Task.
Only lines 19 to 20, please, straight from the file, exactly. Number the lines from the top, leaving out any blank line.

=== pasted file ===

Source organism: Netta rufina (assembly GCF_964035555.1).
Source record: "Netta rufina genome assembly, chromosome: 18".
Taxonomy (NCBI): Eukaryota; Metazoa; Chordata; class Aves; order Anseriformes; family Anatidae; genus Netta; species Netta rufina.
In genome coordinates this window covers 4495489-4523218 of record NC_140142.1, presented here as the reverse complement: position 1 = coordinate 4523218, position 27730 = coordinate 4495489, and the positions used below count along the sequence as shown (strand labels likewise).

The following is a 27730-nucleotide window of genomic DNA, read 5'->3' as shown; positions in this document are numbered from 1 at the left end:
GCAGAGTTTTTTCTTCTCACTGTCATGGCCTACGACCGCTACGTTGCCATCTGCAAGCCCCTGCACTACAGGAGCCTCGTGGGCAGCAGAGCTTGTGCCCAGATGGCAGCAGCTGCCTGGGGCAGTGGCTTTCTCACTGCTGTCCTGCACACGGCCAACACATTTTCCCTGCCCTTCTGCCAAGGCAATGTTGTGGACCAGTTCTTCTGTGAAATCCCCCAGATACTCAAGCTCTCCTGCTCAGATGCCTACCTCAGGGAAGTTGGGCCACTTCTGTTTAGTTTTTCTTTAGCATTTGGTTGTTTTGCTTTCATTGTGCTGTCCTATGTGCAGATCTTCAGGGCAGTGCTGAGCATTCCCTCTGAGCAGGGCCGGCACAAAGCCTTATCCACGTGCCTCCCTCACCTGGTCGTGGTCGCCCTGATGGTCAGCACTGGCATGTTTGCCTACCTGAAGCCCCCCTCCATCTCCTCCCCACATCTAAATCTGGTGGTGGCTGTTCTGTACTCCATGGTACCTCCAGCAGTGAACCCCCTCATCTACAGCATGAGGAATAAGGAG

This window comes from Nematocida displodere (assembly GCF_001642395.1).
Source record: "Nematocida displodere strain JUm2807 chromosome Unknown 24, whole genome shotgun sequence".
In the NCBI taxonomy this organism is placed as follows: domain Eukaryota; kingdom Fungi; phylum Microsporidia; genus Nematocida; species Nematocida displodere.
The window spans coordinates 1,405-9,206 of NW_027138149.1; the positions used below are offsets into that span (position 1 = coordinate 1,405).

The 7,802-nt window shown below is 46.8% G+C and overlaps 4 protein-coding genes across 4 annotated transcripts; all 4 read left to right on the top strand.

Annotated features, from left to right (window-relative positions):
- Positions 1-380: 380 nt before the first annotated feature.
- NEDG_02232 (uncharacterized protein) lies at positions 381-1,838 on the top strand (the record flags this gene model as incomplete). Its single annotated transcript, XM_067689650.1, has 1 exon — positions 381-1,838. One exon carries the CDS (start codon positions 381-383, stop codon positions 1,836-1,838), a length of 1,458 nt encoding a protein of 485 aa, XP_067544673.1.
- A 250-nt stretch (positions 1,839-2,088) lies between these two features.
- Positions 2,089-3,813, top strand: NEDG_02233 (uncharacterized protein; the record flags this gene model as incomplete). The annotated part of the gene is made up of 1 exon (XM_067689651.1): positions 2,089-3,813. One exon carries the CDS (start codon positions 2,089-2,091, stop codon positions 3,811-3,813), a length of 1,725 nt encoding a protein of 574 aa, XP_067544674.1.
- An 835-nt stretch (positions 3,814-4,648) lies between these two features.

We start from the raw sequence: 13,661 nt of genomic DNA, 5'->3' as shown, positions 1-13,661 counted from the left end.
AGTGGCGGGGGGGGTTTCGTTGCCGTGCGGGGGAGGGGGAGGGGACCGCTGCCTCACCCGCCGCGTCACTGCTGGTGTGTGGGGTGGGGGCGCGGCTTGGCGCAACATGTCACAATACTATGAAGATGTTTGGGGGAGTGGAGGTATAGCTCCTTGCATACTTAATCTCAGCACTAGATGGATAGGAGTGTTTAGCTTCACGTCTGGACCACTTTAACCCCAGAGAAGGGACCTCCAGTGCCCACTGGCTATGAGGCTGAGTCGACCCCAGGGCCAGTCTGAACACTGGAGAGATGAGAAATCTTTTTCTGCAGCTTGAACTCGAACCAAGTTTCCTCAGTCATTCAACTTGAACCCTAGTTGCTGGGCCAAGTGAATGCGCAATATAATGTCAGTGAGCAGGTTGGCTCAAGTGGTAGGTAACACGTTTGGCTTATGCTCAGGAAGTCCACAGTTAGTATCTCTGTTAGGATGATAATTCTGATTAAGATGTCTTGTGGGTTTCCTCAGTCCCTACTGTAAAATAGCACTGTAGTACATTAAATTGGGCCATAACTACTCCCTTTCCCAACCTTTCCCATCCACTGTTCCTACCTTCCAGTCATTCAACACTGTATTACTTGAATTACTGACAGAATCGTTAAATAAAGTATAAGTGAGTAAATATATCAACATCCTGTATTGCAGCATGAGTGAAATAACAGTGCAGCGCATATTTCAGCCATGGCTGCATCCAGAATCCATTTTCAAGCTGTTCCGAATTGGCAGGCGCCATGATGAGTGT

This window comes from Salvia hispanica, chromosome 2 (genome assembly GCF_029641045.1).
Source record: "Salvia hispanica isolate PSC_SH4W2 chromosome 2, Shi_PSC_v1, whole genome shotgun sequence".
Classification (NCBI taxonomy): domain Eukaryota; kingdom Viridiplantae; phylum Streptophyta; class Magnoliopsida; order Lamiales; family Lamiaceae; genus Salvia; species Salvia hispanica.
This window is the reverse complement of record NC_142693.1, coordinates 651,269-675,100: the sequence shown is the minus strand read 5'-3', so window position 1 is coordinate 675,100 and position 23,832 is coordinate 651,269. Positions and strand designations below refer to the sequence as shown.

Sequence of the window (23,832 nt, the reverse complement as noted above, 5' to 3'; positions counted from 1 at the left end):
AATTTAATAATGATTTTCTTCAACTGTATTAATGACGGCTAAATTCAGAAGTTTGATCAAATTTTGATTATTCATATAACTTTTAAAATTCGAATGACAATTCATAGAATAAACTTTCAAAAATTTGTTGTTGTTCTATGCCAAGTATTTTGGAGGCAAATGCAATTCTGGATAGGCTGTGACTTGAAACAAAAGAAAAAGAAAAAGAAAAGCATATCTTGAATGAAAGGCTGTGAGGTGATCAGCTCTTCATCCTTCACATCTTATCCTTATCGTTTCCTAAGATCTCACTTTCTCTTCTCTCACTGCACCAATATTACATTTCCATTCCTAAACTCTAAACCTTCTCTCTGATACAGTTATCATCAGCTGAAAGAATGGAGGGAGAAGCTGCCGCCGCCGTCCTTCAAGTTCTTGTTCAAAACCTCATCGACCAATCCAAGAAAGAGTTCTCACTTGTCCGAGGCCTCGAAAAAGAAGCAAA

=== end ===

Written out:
AGTGGCGGGGGGGGTTTCGTTGCCGTGCGGGGGAGGGGGAGGGGACCGCTGCCTCACCCGCCGCGTCACTGCTGGTGTGTGGGGTGGGGGCGCGGCTTGGCGCAACATGTCACAATACTATGAAGATGTTTGGGGGAGTGGAGGTATAGCTCCTTGCATACTTAATCTCAGCACTAGATGGATAGGAGTGTTTAGCTTCACGTCTGGACCACTTTAACCCCAGAGAAGGGACCTCCAGTGCCCACTGGCTATGAGGCTGAGTCGACCCCAGGGCCAGTCTGAACACTGGAGAGATGAGAAATCTTTTTCTGCAGCTTGAACTCGAACCAAGTTTCCTCAGTCATTCAACTTGAACCCTAGTTGCTGGGCCAAGTGAATGCGCAATATAATGTCAGTGAGCAGGTTGGCTCAAGTGGTAGGTAACACGTTTGGCTTATGCTCAGGAAGTCCACAGTTAGTATCTCTGTTAGGATGATAATTCTGATTAAGATGTCTTGTGGGTTTCCTCAGTCCCTACTGTAAAATAGCACTGTAGTACATTAAATTGGGCCATAACTACTCCCTTTCCCAACCTTTCCCATCCACTGTTCCTACCTTCCAGTCATTCAACACTGTATTACTTGAATTACTGACAGAATCGTTAAATAAAGTATAAGTGAGTAAATATATCAACATCCTGTATTGCAGCATGAGTGAAATAACAGTGCAGCGCATATTTCAGCCATGGCTGCATCCAGAATCCATTTTCAAGCTGTTCCGAATTGGCAGGCGCCATGATGAGTGT

This window comes from Salvia hispanica, chromosome 2 (genome assembly GCF_029641045.1).